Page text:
• Instead of planting ornamental shrubs outside your office building, consider planting berry bushes or snap peas so passersby can graze
      • Look for community gardens or create one
      • Many of the world’s largest urban centres find ways to produce a significant portion of their food via backyard gardens, roof top gardens, vacant lot gardens. Google this and be inspired!
          • Shanghai: produces 60% of its vegetables and 90% of its egg and milk consumption in the city itself
          • USA: During WWII Victory Gardens (backyard and rooftop) produced 44% of vegetables consumed in the USA

  7. Take a canning/preserving course. Or check out this great reference book “Putting Food By”

  8. Minimize food waste
    •  Save veggie scraps and bones in the freezer for future soup stock
    • Don’t buy more than you need. Cycle older products to the front of the fridge
    • Compost:
      • Turn any food waste into rich soil for growing via municipal composts, backyard composts, worm composting
      • donate your Hallowe’en pumpkins to local chicken or pig farmers 
    • Buying directly from producers will often diminish waste from overpackaged foods found at the grocery store
    • Check out:  LOOP

  9. Take a foraging workshop or go for a foraging walk with someone who knows wild plants. You might be surprised that some of those ‘weeds’ growing in your garden or your yard are actually edible.  (Such as chickweed, fireweed, dandelion, lambsquarter). But be careful – don’t forage where pesticides might be in use and forage sustainably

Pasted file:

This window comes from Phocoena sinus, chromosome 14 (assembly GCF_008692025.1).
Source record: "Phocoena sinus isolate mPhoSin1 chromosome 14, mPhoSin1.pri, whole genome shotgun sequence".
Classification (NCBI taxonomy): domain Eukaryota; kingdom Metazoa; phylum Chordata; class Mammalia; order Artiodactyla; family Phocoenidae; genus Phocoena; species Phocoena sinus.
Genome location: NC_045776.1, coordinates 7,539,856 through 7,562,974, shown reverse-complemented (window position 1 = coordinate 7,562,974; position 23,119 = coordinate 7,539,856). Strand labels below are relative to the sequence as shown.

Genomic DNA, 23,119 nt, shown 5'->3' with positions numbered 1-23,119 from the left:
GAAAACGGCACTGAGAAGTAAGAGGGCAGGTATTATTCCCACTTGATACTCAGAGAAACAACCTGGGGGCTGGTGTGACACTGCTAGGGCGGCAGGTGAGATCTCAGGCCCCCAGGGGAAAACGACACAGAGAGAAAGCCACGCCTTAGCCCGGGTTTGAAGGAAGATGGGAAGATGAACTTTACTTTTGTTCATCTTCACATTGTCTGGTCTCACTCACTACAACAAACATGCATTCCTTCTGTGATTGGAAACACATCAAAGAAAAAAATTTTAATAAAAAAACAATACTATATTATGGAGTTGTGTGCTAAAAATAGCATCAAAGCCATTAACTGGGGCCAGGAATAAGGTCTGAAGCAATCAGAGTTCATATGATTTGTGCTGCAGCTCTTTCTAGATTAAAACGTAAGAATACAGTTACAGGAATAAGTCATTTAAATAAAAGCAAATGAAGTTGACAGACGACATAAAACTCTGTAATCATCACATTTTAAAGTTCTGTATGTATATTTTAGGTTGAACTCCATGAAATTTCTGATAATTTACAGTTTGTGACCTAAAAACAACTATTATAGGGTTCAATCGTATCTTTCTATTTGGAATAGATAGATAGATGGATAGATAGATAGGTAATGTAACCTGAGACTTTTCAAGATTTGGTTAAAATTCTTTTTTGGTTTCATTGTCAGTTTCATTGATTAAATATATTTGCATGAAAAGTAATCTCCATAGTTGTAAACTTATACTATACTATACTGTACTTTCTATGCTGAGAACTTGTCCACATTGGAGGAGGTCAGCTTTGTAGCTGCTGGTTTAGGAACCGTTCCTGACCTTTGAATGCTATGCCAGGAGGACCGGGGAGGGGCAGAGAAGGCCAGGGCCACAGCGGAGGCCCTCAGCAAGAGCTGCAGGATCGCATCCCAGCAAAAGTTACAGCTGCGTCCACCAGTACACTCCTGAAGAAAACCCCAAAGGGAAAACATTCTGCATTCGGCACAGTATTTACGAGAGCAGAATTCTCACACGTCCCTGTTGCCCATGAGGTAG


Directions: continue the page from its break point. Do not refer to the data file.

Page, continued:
10. Procurement: If you belong to an organization, a company, a government institution, a society – start a discussion about sourcing sustainably produced  and culturally appropriate local food for conferences, meetings, school lunch programs, hospitals, cafeterias.

  11. Spread the word
      • Host a local food dinner party or a local food potluck. For some great recipe ideas check out the Boreal Gourmet
      • Share the film “First We Eat” by hosting a community screening. Use the film as a jumping off point for a discussion about food issues in your community. Encourage people to print off and make a Personal Action Pledge to do more to eat locally. Display and share this QRcode that links to the First We Eat Personal Action Pledge.

  12. Just because it’s local, doesn’t mean it is sustainable, just, accessible or culturally appropriate.  Join or support organizations in your community that support local sustainable food production,  support indigenous food sovereignty, work for greater food justice, reduce food waste or help make local food more accessible or national organizations such as Food Secure Canada and Food Day Canada

  13. Donate to international  organizations such as the United Nations World Food Program who also promote sustainable local food production in the most vulnerable countries. Winner of a Nobel Peace Prize in 2020 for their work.

Thanks for asking! 
Yukon producer and director Suzanne Crocker at the Dawson City Farmers' market the First We Eat documentary about eating only locally-grown foods in Dawson City, Yukon, in Canada's North, for one year.